5-Course Gourmet Supper Club Goes Under the Table in Brooklyn

Olivier and I were invited to our first supper club — a private dinner by a pro chef held at someone’s apartment — yesterday night in Brooklyn. It was a five-course dinner with wine and beer pairings by Under the Table Brooklyn. I was seated next to Krista from TheLovelyBits.com and we had fun talking shop:

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And what a way to get introduced to supper clubs. This wasn’t just any way to stuff your pie hole — all of the proceeds went to Typhoon Haiyan relief efforts in the Philippines. Now that’s the way to feel good about your food!

Dinners by UTTB usually have themes. (One they recently hosted was an “Innards Dinner,” featuring all of the inner portions of animals — cow brain, tongue, intestintes, etc. Hey, when in Brooklyn, right!). But since this round all of the food was donated, the theme was, well…Top Chef New York: A couple of talented cooks doing an amazing job with limited ingredients. A few generous local vendors ponied up the goods, including classic lager from Brooklyn Brewery, fresh salmon from the Chelsea fish shop F. Rozzo & Sons, bone marrow from the old school SoHo New York butcher shop Pino’s Prime Meats, a variety of wines from the Brooklyn shop Slope Cellars, and something tasty from the South African NYC restaurant WOZA. Plus with a family donation of $100, our friend Sam went with Italian chef Matteo Boffo to the Park Slope Food Co-Op and bought the rest of the edibles, including fresh seasonal veggies and eggs.

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While the $100 price tag wasn’t cheap, I have yet to hear of any place in NYC that serves a gourmet five-course meal including wine pairings that comes anywhere close. And the food? Phenomenal! Here’s an overview, in pictures:

First course: Celery root puree. Homemade porcetta added robust depth and a satisfying saltiness, while chunks of sweet roasted turnip, braised fennel and pickled black radish gave the dish depth and texture. Yum!

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Second course: Cured salmon. This was my favorite! Matteo cured a chunk of salmon and an egg yoke, making them both fully “cooked” and safe to eat. What, exactly, is curing, you ask? (Well, I asked.) As Matteo explained, curing is an ancient food preparation where (typically) meats are coated in salt and/or sugar (both in this case) and left to sit out and “stew” for seven or eight hours. This process sucks out all the moisture, the same thing that happens when you cook over heat, and voila! The meat is prepared, just as safe as if you were to grill it over the BBQ or broil it in your stove. Even cooler, the process preserves the natural colors and texture of the meat, as you can see below. The salmon was tender and slightly chewy, and the yolk reminded me of candied (but not sweet) fruit. Honey-roasted beets added crunch, while cream cheese and candied lemon kicked in a little sour-and-tart. I’ve never eaten any dish quite like it.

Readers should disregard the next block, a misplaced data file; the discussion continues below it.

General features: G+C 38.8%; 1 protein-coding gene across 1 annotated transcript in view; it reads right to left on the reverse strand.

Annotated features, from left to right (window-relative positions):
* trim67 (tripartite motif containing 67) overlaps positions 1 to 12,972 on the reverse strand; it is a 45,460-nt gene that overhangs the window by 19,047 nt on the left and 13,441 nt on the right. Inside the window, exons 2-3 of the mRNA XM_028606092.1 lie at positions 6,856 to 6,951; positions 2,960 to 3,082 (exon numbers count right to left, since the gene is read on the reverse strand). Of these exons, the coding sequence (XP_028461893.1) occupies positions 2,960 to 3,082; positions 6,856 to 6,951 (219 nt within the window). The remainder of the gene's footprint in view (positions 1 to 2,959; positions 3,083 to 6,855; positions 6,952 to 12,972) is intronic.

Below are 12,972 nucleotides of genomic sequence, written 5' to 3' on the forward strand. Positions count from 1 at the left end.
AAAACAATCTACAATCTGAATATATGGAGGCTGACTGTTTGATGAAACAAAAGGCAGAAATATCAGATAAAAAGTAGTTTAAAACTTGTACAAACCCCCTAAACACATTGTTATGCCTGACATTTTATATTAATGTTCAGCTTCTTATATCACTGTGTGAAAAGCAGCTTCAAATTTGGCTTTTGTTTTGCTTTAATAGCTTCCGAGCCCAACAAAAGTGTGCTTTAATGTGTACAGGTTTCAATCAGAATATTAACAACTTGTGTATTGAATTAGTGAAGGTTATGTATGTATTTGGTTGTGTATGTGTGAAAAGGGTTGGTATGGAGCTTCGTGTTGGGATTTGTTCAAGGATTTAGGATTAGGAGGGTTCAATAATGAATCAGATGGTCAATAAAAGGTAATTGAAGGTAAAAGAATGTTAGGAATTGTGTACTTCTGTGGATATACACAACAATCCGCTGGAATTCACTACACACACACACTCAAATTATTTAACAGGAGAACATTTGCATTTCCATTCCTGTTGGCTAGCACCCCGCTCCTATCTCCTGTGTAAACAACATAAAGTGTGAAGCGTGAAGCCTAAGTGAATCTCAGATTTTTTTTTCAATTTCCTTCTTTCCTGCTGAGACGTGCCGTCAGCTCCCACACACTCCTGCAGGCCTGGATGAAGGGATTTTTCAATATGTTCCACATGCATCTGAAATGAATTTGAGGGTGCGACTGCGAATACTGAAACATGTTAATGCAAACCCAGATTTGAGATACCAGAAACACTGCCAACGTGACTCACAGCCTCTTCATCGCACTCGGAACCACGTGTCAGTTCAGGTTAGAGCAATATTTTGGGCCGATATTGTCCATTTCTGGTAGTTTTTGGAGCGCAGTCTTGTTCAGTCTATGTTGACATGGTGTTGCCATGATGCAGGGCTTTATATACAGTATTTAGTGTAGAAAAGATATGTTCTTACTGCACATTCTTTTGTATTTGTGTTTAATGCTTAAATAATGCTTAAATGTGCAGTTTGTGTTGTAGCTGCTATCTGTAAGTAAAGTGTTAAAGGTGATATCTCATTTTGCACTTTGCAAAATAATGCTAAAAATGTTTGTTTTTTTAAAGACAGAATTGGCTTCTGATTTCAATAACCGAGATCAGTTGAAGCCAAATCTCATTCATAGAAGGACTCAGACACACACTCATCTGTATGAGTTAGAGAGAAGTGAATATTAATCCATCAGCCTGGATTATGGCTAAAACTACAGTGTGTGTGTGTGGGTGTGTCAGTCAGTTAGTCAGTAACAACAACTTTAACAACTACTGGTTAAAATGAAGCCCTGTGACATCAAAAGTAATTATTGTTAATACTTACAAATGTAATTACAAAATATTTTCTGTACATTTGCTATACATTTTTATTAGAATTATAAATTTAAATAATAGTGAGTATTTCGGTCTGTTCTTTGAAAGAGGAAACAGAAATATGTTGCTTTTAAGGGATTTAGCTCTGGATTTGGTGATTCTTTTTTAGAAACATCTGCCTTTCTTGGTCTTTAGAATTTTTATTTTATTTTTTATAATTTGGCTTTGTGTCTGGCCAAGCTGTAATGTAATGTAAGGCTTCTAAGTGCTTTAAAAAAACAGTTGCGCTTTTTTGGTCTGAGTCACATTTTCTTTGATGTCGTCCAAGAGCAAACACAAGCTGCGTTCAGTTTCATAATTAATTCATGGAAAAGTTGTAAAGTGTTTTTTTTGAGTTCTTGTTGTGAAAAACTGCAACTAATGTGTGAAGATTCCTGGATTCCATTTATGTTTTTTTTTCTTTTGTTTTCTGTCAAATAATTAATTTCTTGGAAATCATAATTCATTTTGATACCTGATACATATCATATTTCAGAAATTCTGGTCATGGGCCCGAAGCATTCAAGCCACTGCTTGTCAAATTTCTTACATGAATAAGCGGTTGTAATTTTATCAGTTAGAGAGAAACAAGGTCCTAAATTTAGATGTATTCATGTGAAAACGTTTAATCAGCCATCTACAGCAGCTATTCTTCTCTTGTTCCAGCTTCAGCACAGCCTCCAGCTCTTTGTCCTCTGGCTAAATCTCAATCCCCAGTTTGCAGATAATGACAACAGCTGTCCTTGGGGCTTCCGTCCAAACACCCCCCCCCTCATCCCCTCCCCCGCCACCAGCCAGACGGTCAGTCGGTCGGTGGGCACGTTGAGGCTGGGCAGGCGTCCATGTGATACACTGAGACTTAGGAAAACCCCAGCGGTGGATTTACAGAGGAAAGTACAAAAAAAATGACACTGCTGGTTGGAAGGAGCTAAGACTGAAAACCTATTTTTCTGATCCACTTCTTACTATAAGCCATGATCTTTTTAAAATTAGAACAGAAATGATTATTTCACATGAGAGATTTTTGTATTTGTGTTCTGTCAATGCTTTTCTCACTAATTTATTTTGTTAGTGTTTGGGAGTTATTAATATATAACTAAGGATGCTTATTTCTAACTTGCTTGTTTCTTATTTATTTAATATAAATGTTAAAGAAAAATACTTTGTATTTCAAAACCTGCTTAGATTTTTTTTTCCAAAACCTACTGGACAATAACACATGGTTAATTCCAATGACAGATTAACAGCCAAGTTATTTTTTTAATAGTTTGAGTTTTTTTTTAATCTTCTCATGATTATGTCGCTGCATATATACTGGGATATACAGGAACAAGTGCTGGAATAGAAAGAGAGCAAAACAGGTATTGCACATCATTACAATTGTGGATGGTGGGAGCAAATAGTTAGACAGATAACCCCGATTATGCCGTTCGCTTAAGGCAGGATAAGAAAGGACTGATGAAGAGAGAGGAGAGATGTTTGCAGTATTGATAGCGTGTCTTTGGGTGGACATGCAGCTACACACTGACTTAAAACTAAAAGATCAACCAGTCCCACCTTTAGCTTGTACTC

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Third course: Saffron risotto. This was a simple dish with roasted bone marrow and parmesan, with saffron our friend Sam bought in a street market on a trip to India. A bit simple but a nice “palate-cleanser” (if you can call cheese and meat that, I just did) between courses.

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Fourth course: Coconut curry salmon. Some of the best curry I’ve ever had. More salmon, but the skin was decadent, deep-fried to a crisp. And the sauce. Oh my God the sauce: mushroom, green pepper, potato, cilantro, lime, lemongrass ginger, tumeric, and scallion. Everyone at that table probably thought I had hit up Mary Jane before dinner, but I swear something about it tasted like chocolate. Olivier said it was probably because my tastebuds just love chocolate so much that my brain tricks me to think anything I like must be the brown stuff. Possible. But Matteo humored me and said that curry actually DOES pair really well with white chocolate (even if it wasn’t in this dish). Anywhoo, whoa. Good stuff.

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Fifth course: Lavender & rosemary gelato. Homemade slightly-sweet but refreshing rosemary gelato. Over an soft, olive oil cake that reminded me of pound cake but richer. Drizzled in olive oil. With fried rosemary on top. Wow.

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When we left the apartment four hours after arriving, it felt about 10 degrees warmer (but still coldish at about 40), with a crazy foggy mist. An eerily beautiful end to a seriously indulgent night:

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